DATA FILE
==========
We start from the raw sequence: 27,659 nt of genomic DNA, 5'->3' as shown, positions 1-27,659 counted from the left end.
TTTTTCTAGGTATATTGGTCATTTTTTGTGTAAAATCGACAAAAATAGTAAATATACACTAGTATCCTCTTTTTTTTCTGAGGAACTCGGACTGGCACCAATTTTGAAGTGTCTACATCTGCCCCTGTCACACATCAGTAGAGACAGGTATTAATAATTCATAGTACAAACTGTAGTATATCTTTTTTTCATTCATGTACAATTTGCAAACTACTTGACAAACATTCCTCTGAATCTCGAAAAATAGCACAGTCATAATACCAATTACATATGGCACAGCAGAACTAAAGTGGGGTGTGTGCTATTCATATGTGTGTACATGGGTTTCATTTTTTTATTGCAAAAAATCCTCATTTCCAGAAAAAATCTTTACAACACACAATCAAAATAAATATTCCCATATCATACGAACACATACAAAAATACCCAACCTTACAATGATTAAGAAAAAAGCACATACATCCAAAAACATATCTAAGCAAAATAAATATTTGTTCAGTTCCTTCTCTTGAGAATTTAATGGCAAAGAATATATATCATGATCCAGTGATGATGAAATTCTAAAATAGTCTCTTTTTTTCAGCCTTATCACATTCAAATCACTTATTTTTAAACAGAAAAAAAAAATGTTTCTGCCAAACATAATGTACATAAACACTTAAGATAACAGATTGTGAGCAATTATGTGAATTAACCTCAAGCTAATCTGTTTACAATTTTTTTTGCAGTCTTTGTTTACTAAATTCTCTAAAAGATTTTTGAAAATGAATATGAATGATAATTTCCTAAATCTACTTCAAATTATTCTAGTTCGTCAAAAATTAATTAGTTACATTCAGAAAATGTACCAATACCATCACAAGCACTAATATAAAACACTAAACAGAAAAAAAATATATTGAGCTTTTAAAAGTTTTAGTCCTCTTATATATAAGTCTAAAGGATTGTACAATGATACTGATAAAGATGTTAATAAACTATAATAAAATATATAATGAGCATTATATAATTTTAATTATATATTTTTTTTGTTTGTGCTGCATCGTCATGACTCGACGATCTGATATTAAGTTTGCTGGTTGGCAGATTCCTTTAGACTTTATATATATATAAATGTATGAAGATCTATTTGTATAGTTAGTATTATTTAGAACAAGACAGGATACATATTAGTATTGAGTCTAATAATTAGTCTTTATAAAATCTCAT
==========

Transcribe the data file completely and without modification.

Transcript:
We start from the raw sequence: 27,659 nt of genomic DNA, 5'->3' as shown, positions 1-27,659 counted from the left end.
TTTTTCTAGGTATATTGGTCATTTTTTGTGTAAAATCGACAAAAATAGTAAATATACACTAGTATCCTCTTTTTTTTCTGAGGAACTCGGACTGGCACCAATTTTGAAGTGTCTACATCTGCCCCTGTCACACATCAGTAGAGACAGGTATTAATAATTCATAGTACAAACTGTAGTATATCTTTTTTTCATTCATGTACAATTTGCAAACTACTTGACAAACATTCCTCTGAATCTCGAAAAATAGCACAGTCATAATACCAATTACATATGGCACAGCAGAACTAAAGTGGGGTGTGTGCTATTCATATGTGTGTACATGGGTTTCATTTTTTTATTGCAAAAAATCCTCATTTCCAGAAAAAATCTTTACAACACACAATCAAAATAAATATTCCCATATCATACGAACACATACAAAAATACCCAACCTTACAATGATTAAGAAAAAAGCACATACATCCAAAAACATATCTAAGCAAAATAAATATTTGTTCAGTTCCTTCTCTTGAGAATTTAATGGCAAAGAATATATATCATGATCCAGTGATGATGAAATTCTAAAATAGTCTCTTTTTTTCAGCCTTATCACATTCAAATCACTTATTTTTAAACAGAAAAAAAAAATGTTTCTGCCAAACATAATGTACATAAACACTTAAGATAACAGATTGTGAGCAATTATGTGAATTAACCTCAAGCTAATCTGTTTACAATTTTTTTTGCAGTCTTTGTTTACTAAATTCTCTAAAAGATTTTTGAAAATGAATATGAATGATAATTTCCTAAATCTACTTCAAATTATTCTAGTTCGTCAAAAATTAATTAGTTACATTCAGAAAATGTACCAATACCATCACAAGCACTAATATAAAACACTAAACAGAAAAAAAATATATTGAGCTTTTAAAAGTTTTAGTCCTCTTATATATAAGTCTAAAGGATTGTACAATGATACTGATAAAGATGTTAATAAACTATAATAAAATATATAATGAGCATTATATAATTTTAATTATATATTTTTTTTGTTTGTGCTGCATCGTCATGACTCGACGATCTGATATTAAGTTTGCTGGTTGGCAGATTCCTTTAGACTTTATATATATATAAATGTATGAAGATCTATTTGTATAGTTAGTATTATTTAGAACAAGACAGGATACATATTAGTATTGAGTCTAATAATTAGTCTTTATAAAATCTCAT